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Henry county, where he spent his entire life and served for 
several terms as president of the Old Settlers Association. 
Mr. Blish was a member of the Illinois State Historical 
Society and by his interest and counsel greatly aided the 
Association. The funeral of Mr. Blish occurred on Tuesday, 
February 24, 1920, at his late residence. Rev. Thomas E. 
Nugent, pastor of the First Congregational Church of Ke- 
wanee, officiated. 

OTTO C. BUTZ, 1857-1920. 

Otto C. Butz died suddenly at his home in Winnetka, 
Sunday, May 2, 1920. Mr. Butz was born in Chicago, a son 
of Casper Butz. After graduating from the University of 
Michigan, he entered the practice of law in Chicago. He was 
associated with Francis Lackner, Amos C. Miller and F. E. 
Von Ammon. Mr. Butz was a close friend of the late Theodore 
Roosevelt. During the war a pamphlet which he wrote de- 
nouncing the HohenzoUern dynasty and setting forth the war 
aims of the United States, was circulated widely in America 
by the government and was dropped inside the German lines 
by American aviators. He was a member of the University 
and Hamilton clubs and the Chicago Bar Association, the 
Illinois State Historical Society, and a director of the Chicago 
Title & Trust Company. 

Many an American boy of German descent died under the 
flag to defeat a Germany betrayed by Potsdam, and at home 
older men of the same breed gave of their substance and their 
moral influence to support them. Of these one of the leaders 
was Otto Butz, an American of the lineage of revolutionary 
'48, a citizen saturated in American ideals, as stanch and 
whole-souled a lover of our common country as any descend- 
ant of the Mayflower company. Like Carl Schurz, Mr. Butz 
was American because to him America meant certain princi- 
ples of human liberty and democracy. Therefore he had no 
doubt about this duty either before we entered the war or 
after. He saw with clear eyes what was wrong in modern 
Germany and used his fine intelligence and moral weight in 
an attempt which did not fail of effect, both to serve this coun- 


try, which had given him birth, and the people from whom his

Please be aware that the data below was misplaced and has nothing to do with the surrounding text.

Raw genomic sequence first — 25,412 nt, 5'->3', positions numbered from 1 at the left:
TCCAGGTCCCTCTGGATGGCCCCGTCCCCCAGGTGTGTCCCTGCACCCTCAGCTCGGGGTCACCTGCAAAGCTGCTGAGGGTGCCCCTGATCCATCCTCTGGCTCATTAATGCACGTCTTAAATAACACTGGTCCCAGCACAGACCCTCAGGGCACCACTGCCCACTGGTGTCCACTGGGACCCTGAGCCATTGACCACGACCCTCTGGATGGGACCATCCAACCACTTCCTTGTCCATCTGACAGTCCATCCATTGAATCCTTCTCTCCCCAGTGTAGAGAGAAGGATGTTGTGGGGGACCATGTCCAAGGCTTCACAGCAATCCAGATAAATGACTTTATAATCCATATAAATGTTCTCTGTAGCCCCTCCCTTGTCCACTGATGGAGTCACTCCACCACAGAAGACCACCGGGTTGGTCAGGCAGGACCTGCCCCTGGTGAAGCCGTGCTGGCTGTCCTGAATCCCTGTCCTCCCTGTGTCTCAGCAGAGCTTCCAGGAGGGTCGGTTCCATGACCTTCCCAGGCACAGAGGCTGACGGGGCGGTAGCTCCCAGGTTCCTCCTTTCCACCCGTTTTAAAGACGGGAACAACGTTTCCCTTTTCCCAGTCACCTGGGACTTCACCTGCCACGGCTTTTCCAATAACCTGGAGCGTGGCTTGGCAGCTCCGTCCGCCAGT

ancestry sprung. 

Otto Butz represented not only 100 per cent American- 
ism, but the character and culture which America has drawn 
from the German race. The community loses by his death, 
but his influence will not pass. He set an example of loyal 
citizenship which will not be forgotten by Americans who 
passed through the ordeal of the war and know what his 
service was. 

By Charles L. Capen. 

Colostin D. Myers was born at Racine, Meigs County, 
Ohio, May 7, 1847, in a small five room cottage standing well 
back from the Ohio river, in the outer limits of a town, or 
village of not more than 500 inhabitants. He was descended 
from a family of early immigrants, his grandfather, Jacob 
Myers, having been born in eastern Pennsylvania, of Dutch 
stock. His father, Benjamin Myers, was bom in Mononga- 
hela, Virginia, now West Virginia, on the 16th day of April, 
1813, and died in Pomeroy, Meigs County, Ohio, August 4th, 
1851. His father was a skilled mechanic and an ingenious 
woodworker, having served an apprenticeship as a millwright 
under his elder brother, John Myers, and at the time of his 
death was a pattern cutter in a foundry in Pomeroy, Ohio. 
Judge Myers' mother was bom in Meigs County, Ohio, on 
August 5th, 1820, and died near Palatine, Virginia, October 
20, 1894. Her maiden name was Selena Elliott. She was a 
daughter of Fuller Elliott, a pioneer emigrant from Massa- 
chusetts to the Ohio Valley region, who attained local promi- 
nence, being at one time judge of a county or inferior court 
and probably a member of the legislature, as it seems he had 
something to do with the naming of the county. 

The subject of our sketch was four years old at the time 
of his father's death. His mother remarried a man by the 
name of William Swearerigen, and after the marriage the